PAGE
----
Several times recently, a term has surfaced and resonated with me: “life review.”
You might have heard “life review” associated with end-of-life tasks or near-death experiences. That’s its most common association — or, rather, it was its most common association.
I’d like to bring the term into the living light. To me, engaging in life review is all about living. Specifically, life review is a powerful means to discovering the best version of yourself in your Third Act.
In her 2011 TEDxWomen appearance titled “Life’s Third Act,” and also in her book Prime Time, Jane Fonda recommends we all do a life review. CBS Magazine’s resident astrologer, the author Virginia Bell, agrees: She recommended life review during a recent talk about generational changes.
What is life review?
It’s reflecting on your life with intention. Jane Fonda calls it “active remembering.”
If that sounds an awful lot like life story writing — the passion I’m forever talking about — it’s because life story writing is essentially life review in written form. In life review and in life story writing, we connect with the emotions our memories evoke and then explore them deeper to better understand ourselves.
As Fonda writes in her book, “Memories reside not only in our linear minds but also in our bodies, our cells, our tissues, and our senses.”
Now, you may be asking, “Why would I want to reconnect with my emotions about past experiences?”
Because to know where you want to go, you have to first understand where you’ve been.
What are the benefits of life review?
I know from experience (my own and my clients’) that when you reflect upon and write about your life, your mind begins to make sense of what you have lived through – the good and the complicated times, the challenging and the triumphant moments, the joys and the sorrows.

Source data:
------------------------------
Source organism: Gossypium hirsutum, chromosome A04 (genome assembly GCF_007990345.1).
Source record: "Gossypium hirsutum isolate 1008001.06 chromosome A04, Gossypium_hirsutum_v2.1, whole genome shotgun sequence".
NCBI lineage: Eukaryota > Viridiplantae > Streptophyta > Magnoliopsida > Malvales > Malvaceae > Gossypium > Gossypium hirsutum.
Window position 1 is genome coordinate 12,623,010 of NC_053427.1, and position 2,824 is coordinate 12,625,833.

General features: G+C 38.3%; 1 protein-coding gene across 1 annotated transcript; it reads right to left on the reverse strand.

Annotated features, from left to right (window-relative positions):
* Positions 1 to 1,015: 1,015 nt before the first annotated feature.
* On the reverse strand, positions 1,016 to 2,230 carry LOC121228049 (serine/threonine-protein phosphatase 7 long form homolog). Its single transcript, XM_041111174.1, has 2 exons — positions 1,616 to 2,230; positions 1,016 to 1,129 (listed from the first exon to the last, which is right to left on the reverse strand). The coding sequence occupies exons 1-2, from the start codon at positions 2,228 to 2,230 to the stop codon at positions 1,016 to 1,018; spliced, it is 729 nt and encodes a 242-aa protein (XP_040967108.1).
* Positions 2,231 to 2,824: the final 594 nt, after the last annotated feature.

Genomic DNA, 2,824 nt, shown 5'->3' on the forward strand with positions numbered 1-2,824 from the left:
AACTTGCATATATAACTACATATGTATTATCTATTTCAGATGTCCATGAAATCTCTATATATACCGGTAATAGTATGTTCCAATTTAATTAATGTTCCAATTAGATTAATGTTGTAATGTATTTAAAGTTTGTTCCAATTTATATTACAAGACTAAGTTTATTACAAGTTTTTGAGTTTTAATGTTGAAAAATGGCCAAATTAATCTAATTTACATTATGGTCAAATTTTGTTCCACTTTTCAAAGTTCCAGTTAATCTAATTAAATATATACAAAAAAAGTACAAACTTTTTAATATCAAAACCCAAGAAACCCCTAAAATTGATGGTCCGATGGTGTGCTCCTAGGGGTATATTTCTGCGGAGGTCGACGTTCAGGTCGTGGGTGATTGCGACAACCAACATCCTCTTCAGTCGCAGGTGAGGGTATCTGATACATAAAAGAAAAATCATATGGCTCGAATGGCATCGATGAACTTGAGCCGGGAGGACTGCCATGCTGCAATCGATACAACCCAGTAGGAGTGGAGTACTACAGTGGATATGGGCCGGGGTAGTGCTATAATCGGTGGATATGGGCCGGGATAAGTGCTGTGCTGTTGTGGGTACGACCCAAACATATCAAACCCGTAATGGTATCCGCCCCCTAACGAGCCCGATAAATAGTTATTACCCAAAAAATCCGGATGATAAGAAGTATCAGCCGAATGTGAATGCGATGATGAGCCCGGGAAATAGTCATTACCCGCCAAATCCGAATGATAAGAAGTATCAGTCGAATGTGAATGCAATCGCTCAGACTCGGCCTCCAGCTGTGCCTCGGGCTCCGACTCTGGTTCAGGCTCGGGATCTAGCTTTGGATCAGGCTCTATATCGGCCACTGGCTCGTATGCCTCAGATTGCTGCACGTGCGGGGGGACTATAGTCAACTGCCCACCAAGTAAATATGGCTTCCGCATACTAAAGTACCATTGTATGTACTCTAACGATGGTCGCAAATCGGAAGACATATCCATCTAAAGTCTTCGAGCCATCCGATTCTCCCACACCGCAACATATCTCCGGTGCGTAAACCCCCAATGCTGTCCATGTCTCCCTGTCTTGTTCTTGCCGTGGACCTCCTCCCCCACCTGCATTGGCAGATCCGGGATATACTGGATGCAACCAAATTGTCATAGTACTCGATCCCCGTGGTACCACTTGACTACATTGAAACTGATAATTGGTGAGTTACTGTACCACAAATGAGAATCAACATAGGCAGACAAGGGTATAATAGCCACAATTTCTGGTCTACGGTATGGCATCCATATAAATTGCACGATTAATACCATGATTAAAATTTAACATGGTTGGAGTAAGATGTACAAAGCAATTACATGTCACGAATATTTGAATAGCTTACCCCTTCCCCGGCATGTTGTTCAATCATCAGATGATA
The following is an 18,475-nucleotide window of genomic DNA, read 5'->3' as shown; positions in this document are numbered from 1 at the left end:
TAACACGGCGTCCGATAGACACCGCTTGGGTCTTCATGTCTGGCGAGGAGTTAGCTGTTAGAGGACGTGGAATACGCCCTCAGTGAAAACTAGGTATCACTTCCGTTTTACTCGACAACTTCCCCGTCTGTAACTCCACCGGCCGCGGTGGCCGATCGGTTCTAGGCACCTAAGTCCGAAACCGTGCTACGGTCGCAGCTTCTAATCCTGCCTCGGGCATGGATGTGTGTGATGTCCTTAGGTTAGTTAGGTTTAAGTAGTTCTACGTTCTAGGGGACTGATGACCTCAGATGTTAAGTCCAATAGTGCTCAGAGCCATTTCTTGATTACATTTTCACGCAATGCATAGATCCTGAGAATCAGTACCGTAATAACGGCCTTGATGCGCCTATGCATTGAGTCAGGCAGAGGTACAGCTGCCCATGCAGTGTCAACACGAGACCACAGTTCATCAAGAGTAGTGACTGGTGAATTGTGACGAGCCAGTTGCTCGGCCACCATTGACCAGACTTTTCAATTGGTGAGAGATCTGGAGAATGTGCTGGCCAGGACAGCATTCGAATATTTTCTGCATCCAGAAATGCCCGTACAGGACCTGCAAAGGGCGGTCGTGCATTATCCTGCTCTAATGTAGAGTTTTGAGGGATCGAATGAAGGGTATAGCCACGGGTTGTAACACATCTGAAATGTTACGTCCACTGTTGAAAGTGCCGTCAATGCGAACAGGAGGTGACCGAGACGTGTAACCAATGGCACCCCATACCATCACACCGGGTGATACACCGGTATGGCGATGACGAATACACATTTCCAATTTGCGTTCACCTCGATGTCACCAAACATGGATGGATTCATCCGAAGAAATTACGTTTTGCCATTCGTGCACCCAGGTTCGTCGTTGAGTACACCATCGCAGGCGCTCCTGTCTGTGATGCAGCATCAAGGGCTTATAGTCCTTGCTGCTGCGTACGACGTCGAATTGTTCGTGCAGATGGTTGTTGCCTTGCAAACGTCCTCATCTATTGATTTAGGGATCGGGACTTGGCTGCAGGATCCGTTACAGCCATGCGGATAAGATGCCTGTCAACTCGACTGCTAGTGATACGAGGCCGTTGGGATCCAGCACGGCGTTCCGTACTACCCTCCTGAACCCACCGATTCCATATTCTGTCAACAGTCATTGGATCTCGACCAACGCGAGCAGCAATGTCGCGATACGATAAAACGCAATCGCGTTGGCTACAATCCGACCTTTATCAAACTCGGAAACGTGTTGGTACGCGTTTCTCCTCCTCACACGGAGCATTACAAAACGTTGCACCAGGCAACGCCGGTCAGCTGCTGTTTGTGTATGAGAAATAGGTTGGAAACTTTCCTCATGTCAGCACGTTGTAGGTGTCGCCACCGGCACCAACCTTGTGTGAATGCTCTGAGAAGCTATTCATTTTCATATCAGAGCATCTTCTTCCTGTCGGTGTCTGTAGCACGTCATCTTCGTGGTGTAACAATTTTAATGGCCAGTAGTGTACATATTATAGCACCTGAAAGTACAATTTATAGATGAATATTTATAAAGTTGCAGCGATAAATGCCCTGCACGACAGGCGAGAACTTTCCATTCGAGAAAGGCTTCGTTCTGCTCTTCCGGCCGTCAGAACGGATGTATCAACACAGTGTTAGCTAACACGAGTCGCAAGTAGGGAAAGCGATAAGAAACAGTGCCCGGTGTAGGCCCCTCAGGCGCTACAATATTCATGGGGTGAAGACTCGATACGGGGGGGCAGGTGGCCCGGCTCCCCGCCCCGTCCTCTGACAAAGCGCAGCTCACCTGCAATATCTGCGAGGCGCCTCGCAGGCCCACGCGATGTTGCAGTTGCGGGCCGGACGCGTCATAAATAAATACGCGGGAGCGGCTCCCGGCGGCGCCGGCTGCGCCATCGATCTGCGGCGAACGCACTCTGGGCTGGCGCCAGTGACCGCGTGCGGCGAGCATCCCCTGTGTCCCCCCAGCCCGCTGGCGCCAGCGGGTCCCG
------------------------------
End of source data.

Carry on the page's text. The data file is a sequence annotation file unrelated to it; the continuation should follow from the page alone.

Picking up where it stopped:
Personally, life review through life story writing has changed the way I see myself. Acknowledging all I’ve lived through has helped me gain greater self-respect. I’ve found my voice and finally feel comfortable in my own skin for the first time.
Life review through life story writing drove away my fear of aging and helped me embrace my Third Act.
This brings me to perhaps the most important point about life review in the Third Act:
To get the most out of life review, you must do it while your brain is still active!
In fact, the very act of life review — and certainly if you’re writing your stories down — can help keep the brain active. I believe a written life review is just as effective an age-fighting activity as more common prescriptions, like eating well, exercising, getting good sleep, and meditating.
That’s why we all need to do a life review while we can still experience its greatest benefits.
You can get started with our Write Your Authentic Story Starter Kit. Click Here to get your copy.